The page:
Parrot’s feather: Use of herbicides - triclopyr
Overall effectiveness category Likely to be beneficial
Number of studies: 5
Background information and definitions
Chemical herbicides have been used for the localized control of parrot’s feather (e.g. Morreira et al. 1999). Herbicides licensed for use around the world use a wide diversity of different active ingredients (e.g. 2,4-D, imazapyr, carfentrazone-ethyl, diquat). However, herbicide control of aquatic vegetation is prohibited in numerous countries (e.g. no herbicides are approved for submerged species in Europe) (De Winton et al. 2013; Hussner et al. 2017). Therefore it is important to consider local regulations before using herbicide control. Legislative restrictions may be lifted for herbicides under particular conditions (Hussner et al. 2017). Impacts on non-target species should be considered prior to herbicide use.
Emerged and submerged vegetation may require different herbicides, and adjuvants may increase the efficacy of the treatment. More than one application of the herbicide is often required. The use of fungal-based herbicides to control parrot’s feather is discussed under the intervention ‘Biological control using fungal-based herbicides’.
De Winton M., Jones H., Edwards T., Özkundakci D., Wells R., McBride C., Rowe D., Hamilton D., Clayton J., Champion P. & Hofstra D. (2013) Review of Best Management Practices for Aquatic Vegetation Control in Stormwater Ponds, Wetlands, and Lakes. Auckland Council technical report, TR2013/026.
Hussner A., Stiers I., Verhofstad M.J.J.M., Bakker E.S., Grutters B.M.C., Haury J., van Valkenburg J.L.C.H., Brundu G., Newman J., Clayton J.S. & Anderson L.W.J. (2017) Management and control methods of invasive alien freshwater aquatic plants: A review. Aquatic Botany, 136, 112-137.
Moreira I., Ferreira T., Monteiro A., Catarino L. & Vasconcelos T. (1999) Aquatic weeds and their management in Portugal: insights and the international context. Hydrobiologia 415, 229–234.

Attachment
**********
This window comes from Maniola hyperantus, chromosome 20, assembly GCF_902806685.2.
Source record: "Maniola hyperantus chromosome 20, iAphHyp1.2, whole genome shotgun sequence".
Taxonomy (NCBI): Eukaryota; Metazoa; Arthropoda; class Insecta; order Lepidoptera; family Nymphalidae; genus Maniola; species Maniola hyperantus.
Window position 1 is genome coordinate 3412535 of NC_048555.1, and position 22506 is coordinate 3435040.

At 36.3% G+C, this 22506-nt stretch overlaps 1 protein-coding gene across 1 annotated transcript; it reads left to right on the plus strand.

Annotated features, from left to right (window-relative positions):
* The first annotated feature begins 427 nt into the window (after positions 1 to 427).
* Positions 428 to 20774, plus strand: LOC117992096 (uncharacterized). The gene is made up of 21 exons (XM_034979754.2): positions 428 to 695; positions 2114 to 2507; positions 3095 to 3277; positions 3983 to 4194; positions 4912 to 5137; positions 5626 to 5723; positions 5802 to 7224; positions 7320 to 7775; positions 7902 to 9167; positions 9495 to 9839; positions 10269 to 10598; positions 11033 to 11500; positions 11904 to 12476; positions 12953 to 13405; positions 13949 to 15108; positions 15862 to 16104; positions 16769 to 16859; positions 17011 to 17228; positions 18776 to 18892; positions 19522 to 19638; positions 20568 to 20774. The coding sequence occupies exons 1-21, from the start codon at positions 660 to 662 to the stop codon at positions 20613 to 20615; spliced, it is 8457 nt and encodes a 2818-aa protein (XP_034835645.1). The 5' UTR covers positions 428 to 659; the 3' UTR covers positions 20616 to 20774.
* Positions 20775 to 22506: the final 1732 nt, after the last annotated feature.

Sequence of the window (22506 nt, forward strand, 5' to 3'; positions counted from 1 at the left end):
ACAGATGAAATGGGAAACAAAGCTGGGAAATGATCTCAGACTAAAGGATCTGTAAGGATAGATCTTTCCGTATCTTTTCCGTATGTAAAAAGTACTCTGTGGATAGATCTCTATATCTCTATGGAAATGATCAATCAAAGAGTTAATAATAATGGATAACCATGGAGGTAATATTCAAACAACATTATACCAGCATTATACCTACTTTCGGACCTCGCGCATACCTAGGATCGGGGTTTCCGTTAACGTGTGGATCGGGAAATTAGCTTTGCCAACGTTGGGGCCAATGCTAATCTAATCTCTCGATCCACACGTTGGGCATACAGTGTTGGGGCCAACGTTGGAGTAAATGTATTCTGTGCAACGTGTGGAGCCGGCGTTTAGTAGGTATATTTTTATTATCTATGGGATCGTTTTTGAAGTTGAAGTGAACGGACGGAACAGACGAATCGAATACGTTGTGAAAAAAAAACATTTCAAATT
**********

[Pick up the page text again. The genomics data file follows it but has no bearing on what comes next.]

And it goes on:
Supporting evidence from individual studies
A small, replicated, controlled, laboratory study conducted between 1999 and 2000 in New Zealand (Hofstra et al. 2006) found that the herbicide triclopyr reduced the growth of parrot’s feather Myriophyllum aquaticum. After 17 weeks, plants treated with triclopyr had a lower dry weight (1–2 g) than that of untreated plants (274 g). Plants were grown for approximately two months prior to herbicide application in 60 l plastic tubs. Triclopyr was sprayed onto plants in three tubs at a concentration of 2 and 4 kg/ha and plants in four tubs were left untreated.Study and other actions tested
A replicated, controlled field study conducted between 2001 and 2002 in a wetland in the Northern Island of New Zealand (Hofstra et al. 2006) reported treatment with the herbicide triclopyr reduced vegetation cover of parrot’s feather Myriophyllum aquaticum plants soon after application, but after 28 weeks cover was similar to pre-treatment levels. Results were not subject to statistical tests. After 10 weeks and following a second herbicide application, vegetation cover of treated plants was lower (1.5%) than of untreated plants (47%). However, after 28 weeks, vegetation cover of treated plants (68–84%) was similar to that of untreated plants (97%). Authors reported that the increase in vegetation cover resulted from the encroachment of plants from outside sprayed areas rather than due to regrowth in treated plots. Triclopyr was applied at concentrations of 2 and 4 kg/ha. Each herbicide concentration was sprayed into three 5 x 5 m plots and three plots were left untreated. Herbicides were applied in early summer (December). A second application took place 51 days after the initial treatment.Study and other actions tested